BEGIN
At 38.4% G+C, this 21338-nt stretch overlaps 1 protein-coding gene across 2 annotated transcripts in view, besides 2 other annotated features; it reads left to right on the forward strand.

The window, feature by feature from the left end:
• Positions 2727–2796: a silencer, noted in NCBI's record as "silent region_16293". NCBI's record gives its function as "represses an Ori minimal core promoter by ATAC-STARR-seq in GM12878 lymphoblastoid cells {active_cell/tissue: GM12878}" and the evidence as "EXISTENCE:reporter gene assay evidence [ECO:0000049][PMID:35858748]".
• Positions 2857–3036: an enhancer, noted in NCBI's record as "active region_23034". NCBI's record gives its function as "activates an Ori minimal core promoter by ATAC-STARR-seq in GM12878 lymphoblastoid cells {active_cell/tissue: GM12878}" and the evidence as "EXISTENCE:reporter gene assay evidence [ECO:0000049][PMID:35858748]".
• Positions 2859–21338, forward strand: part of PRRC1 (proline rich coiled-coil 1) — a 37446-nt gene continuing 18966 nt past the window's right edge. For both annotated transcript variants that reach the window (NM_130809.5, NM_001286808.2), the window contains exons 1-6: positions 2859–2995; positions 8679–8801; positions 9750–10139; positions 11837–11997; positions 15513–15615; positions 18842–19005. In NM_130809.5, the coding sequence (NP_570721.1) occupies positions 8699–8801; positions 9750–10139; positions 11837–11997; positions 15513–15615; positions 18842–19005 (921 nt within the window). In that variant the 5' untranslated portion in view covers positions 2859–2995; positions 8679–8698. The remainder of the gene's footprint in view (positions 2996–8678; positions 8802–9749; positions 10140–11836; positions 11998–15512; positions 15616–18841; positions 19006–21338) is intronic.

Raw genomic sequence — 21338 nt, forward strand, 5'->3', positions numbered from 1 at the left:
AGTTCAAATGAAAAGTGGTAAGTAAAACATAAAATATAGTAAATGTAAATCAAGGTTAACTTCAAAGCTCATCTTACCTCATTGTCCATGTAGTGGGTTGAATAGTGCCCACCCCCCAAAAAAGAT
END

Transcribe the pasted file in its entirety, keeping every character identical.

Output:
At 38.4% G+C, this 21338-nt stretch overlaps 1 protein-coding gene across 2 annotated transcripts in view, besides 2 other annotated features; it reads left to right on the forward strand.

The window, feature by feature from the left end:
• Positions 2727–2796: a silencer, noted in NCBI's record as "silent region_16293". NCBI's record gives its function as "represses an Ori minimal core promoter by ATAC-STARR-seq in GM12878 lymphoblastoid cells {active_cell/tissue: GM12878}" and the evidence as "EXISTENCE:reporter gene assay evidence [ECO:0000049][PMID:35858748]".
• Positions 2857–3036: an enhancer, noted in NCBI's record as "active region_23034". NCBI's record gives its function as "activates an Ori minimal core promoter by ATAC-STARR-seq in GM12878 lymphoblastoid cells {active_cell/tissue: GM12878}" and the evidence as "EXISTENCE:reporter gene assay evidence [ECO:0000049][PMID:35858748]".
• Positions 2859–21338, forward strand: part of PRRC1 (proline rich coiled-coil 1) — a 37446-nt gene continuing 18966 nt past the window's right edge. For both annotated transcript variants that reach the window (NM_130809.5, NM_001286808.2), the window contains exons 1-6: positions 2859–2995; positions 8679–8801; positions 9750–10139; positions 11837–11997; positions 15513–15615; positions 18842–19005. In NM_130809.5, the coding sequence (NP_570721.1) occupies positions 8699–8801; positions 9750–10139; positions 11837–11997; positions 15513–15615; positions 18842–19005 (921 nt within the window). In that variant the 5' untranslated portion in view covers positions 2859–2995; positions 8679–8698. The remainder of the gene's footprint in view (positions 2996–8678; positions 8802–9749; positions 10140–11836; positions 11998–15512; positions 15616–18841; positions 19006–21338) is intronic.

Raw genomic sequence — 21338 nt, forward strand, 5'->3', positions numbered from 1 at the left:
AGTTCAAATGAAAAGTGGTAAGTAAAACATAAAATATAGTAAATGTAAATCAAGGTTAACTTCAAAGCTCATCTTACCTCATTGTCCATGTAGTGGGTTGAATAGTGCCCACCCCCCAAAAAAGAT